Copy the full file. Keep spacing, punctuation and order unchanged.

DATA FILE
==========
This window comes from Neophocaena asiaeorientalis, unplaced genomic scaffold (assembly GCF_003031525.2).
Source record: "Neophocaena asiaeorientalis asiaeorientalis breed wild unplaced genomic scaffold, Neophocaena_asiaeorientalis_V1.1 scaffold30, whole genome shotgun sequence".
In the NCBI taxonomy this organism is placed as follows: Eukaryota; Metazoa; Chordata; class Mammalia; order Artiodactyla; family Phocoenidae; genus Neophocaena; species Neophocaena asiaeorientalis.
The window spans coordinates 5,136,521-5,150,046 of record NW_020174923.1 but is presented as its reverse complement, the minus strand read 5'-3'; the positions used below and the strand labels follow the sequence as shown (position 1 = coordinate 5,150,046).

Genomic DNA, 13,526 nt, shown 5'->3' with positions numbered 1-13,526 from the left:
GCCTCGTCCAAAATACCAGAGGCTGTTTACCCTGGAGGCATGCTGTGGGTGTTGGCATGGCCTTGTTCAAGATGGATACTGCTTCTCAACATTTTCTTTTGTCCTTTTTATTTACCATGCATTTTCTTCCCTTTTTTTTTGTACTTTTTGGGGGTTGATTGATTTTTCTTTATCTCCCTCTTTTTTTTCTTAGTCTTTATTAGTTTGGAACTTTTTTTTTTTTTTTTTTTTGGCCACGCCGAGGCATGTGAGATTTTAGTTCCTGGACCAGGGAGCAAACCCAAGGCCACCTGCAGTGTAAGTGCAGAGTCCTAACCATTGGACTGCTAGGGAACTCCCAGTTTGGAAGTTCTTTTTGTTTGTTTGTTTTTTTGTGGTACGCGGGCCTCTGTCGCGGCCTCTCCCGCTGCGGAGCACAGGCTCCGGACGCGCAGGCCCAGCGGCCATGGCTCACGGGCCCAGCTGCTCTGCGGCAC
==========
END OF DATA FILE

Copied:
This window comes from Neophocaena asiaeorientalis, unplaced genomic scaffold (assembly GCF_003031525.2).
Source record: "Neophocaena asiaeorientalis asiaeorientalis breed wild unplaced genomic scaffold, Neophocaena_asiaeorientalis_V1.1 scaffold30, whole genome shotgun sequence".
In the NCBI taxonomy this organism is placed as follows: Eukaryota; Metazoa; Chordata; class Mammalia; order Artiodactyla; family Phocoenidae; genus Neophocaena; species Neophocaena asiaeorientalis.
The window spans coordinates 5,136,521-5,150,046 of record NW_020174923.1 but is presented as its reverse complement, the minus strand read 5'-3'; the positions used below and the strand labels follow the sequence as shown (position 1 = coordinate 5,150,046).

Genomic DNA, 13,526 nt, shown 5'->3' with positions numbered 1-13,526 from the left:
GCCTCGTCCAAAATACCAGAGGCTGTTTACCCTGGAGGCATGCTGTGGGTGTTGGCATGGCCTTGTTCAAGATGGATACTGCTTCTCAACATTTTCTTTTGTCCTTTTTATTTACCATGCATTTTCTTCCCTTTTTTTTTGTACTTTTTGGGGGTTGATTGATTTTTCTTTATCTCCCTCTTTTTTTTCTTAGTCTTTATTAGTTTGGAACTTTTTTTTTTTTTTTTTTTTGGCCACGCCGAGGCATGTGAGATTTTAGTTCCTGGACCAGGGAGCAAACCCAAGGCCACCTGCAGTGTAAGTGCAGAGTCCTAACCATTGGACTGCTAGGGAACTCCCAGTTTGGAAGTTCTTTTTGTTTGTTTGTTTTTTTGTGGTACGCGGGCCTCTGTCGCGGCCTCTCCCGCTGCGGAGCACAGGCTCCGGACGCGCAGGCCCAGCGGCCATGGCTCACGGGCCCAGCTGCTCTGCGGCAC